Friday, 5 August 2016

Lapwing evicts Whistler

As we all know Masked Lapwings aggressively defend their breeding territory especially when they have eggs and young.

Who hasn’t been harassed by a cranky Lapwing?

At Yellow Waters in Kakadu National Park I witnessed a Lapwing harass and drive away a Whistling Kite that had landed on a dead branch at the top of a large paperbark tree within its territory.

The Lapwing made six or seven swoops close to the Whistler before it moved on. I managed to capture three of the swoops.

The Lapwing closing in rapidly. The Whistler raises its wings and faces the attacker. Note, a spur is visible on the right wing.

In the second attack I captured the Lapwing very close to the Whistler – a matter of luck I must point out, as the swoops were very fast. I should have tried a few bursts of continuous shooting to try and capture the action.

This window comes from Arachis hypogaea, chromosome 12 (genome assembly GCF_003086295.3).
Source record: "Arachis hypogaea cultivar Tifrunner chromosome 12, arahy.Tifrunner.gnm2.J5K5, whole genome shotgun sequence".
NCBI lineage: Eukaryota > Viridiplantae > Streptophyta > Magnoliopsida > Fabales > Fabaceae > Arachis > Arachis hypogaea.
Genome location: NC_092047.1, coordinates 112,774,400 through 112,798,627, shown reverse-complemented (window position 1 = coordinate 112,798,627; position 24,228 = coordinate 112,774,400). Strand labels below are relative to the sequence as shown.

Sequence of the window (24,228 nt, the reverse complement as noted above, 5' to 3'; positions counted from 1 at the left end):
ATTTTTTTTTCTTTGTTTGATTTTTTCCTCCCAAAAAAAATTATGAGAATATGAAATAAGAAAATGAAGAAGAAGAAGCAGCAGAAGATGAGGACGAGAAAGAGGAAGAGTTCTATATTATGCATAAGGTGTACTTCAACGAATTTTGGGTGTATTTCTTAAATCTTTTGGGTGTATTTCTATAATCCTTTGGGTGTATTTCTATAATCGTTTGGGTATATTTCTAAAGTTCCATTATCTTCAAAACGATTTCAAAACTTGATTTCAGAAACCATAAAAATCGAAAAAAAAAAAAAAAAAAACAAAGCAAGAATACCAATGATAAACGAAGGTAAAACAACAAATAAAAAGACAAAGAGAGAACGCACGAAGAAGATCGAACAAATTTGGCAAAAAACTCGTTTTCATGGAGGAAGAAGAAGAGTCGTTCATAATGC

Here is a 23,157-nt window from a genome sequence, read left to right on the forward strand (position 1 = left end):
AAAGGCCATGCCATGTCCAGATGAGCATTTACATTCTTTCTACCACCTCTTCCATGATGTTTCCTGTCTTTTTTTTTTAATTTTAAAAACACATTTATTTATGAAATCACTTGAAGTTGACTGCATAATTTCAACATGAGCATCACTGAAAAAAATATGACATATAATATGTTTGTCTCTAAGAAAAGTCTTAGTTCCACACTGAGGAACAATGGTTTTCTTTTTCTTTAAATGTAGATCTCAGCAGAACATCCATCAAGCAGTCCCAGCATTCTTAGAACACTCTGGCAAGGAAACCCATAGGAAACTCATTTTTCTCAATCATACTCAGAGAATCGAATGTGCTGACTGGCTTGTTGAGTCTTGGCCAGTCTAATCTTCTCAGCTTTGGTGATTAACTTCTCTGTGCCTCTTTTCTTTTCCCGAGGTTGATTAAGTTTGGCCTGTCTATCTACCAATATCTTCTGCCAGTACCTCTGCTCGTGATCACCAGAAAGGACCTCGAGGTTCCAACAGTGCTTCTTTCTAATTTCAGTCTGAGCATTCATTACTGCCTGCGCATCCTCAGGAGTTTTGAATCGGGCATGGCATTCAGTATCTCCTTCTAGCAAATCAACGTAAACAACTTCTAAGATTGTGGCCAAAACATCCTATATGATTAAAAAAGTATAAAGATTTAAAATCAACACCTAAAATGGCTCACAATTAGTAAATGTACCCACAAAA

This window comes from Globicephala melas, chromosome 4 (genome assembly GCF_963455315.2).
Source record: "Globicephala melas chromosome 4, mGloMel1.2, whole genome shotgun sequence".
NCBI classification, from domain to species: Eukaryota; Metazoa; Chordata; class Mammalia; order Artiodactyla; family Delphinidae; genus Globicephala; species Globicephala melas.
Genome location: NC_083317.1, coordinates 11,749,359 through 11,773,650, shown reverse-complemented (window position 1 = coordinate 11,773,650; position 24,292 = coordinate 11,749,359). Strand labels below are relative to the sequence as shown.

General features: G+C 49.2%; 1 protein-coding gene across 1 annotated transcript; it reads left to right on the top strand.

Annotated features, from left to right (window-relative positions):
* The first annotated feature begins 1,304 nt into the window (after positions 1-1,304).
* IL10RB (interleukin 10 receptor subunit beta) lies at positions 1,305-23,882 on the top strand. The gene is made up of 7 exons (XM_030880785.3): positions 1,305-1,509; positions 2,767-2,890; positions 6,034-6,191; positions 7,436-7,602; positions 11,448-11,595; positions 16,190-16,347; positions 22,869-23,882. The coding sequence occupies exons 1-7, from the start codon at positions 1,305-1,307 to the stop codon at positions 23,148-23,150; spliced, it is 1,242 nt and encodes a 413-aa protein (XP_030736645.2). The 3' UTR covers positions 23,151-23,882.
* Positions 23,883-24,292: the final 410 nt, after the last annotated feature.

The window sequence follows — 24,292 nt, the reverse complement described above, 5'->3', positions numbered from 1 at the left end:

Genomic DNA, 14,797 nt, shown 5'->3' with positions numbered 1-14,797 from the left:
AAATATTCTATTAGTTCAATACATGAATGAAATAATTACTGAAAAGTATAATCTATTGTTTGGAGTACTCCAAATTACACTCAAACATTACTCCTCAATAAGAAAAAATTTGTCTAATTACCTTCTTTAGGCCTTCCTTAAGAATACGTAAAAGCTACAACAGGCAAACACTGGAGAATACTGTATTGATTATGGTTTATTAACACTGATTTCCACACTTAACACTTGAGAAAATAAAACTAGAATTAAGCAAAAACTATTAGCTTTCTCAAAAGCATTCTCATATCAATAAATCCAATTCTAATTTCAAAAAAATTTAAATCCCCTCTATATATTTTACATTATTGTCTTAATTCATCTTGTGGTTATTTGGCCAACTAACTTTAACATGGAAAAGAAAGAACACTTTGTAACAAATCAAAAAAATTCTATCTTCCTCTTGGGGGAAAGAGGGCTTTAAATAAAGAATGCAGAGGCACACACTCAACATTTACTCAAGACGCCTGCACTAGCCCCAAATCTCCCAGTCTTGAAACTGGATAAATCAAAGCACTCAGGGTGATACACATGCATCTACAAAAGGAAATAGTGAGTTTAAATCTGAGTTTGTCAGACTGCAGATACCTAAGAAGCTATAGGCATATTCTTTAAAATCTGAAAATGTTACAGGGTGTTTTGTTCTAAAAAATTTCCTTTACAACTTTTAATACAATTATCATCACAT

The spur is visible on the left wing in this shot. The Whistler is on a very precarious perch – one leg is out on space.

The Whistler recovers from the attack.

The Whistler is looking ruffled.

The last attack I captured – one of the Whistler’s legs is out in space again.

The Whistler has finally had enough of the harassment and is about to depart to a quieter perch. It looks like a little preening will be required to regain composure.

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